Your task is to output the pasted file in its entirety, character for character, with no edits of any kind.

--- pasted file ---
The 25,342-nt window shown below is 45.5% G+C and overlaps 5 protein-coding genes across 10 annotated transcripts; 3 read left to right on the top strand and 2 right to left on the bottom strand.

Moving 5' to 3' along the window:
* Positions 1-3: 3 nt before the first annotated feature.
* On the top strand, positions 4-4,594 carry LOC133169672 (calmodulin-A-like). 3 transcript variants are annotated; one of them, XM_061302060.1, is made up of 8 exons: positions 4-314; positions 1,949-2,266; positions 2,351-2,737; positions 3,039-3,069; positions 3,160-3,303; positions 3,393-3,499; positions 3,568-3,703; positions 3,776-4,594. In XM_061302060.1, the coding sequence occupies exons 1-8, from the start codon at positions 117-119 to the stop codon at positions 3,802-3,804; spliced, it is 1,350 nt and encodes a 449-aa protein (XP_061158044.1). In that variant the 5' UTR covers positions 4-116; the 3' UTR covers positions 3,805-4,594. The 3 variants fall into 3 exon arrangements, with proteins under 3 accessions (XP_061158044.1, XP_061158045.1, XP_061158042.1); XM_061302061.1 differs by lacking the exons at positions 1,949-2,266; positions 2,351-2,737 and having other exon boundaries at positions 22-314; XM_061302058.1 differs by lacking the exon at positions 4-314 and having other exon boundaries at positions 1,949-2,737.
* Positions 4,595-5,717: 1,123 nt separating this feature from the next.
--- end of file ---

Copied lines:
The 25,342-nt window shown below is 45.5% G+C and overlaps 5 protein-coding genes across 10 annotated transcripts; 3 read left to right on the top strand and 2 right to left on the bottom strand.

Moving 5' to 3' along the window:
* Positions 1-3: 3 nt before the first annotated feature.
* On the top strand, positions 4-4,594 carry LOC133169672 (calmodulin-A-like). 3 transcript variants are annotated; one of them, XM_061302060.1, is made up of 8 exons: positions 4-314; positions 1,949-2,266; positions 2,351-2,737; positions 3,039-3,069; positions 3,160-3,303; positions 3,393-3,499; positions 3,568-3,703; positions 3,776-4,594. In XM_061302060.1, the coding sequence occupies exons 1-8, from the start codon at positions 117-119 to the stop codon at positions 3,802-3,804; spliced, it is 1,350 nt and encodes a 449-aa protein (XP_061158044.1). In that variant the 5' UTR covers positions 4-116; the 3' UTR covers positions 3,805-4,594. The 3 variants fall into 3 exon arrangements, with proteins under 3 accessions (XP_061158044.1, XP_061158045.1, XP_061158042.1); XM_061302061.1 differs by lacking the exons at positions 1,949-2,266; positions 2,351-2,737 and having other exon boundaries at positions 22-314; XM_061302058.1 differs by lacking the exon at positions 4-314 and having other exon boundaries at positions 1,949-2,737.
* Positions 4,595-5,717: 1,123 nt separating this feature from the next.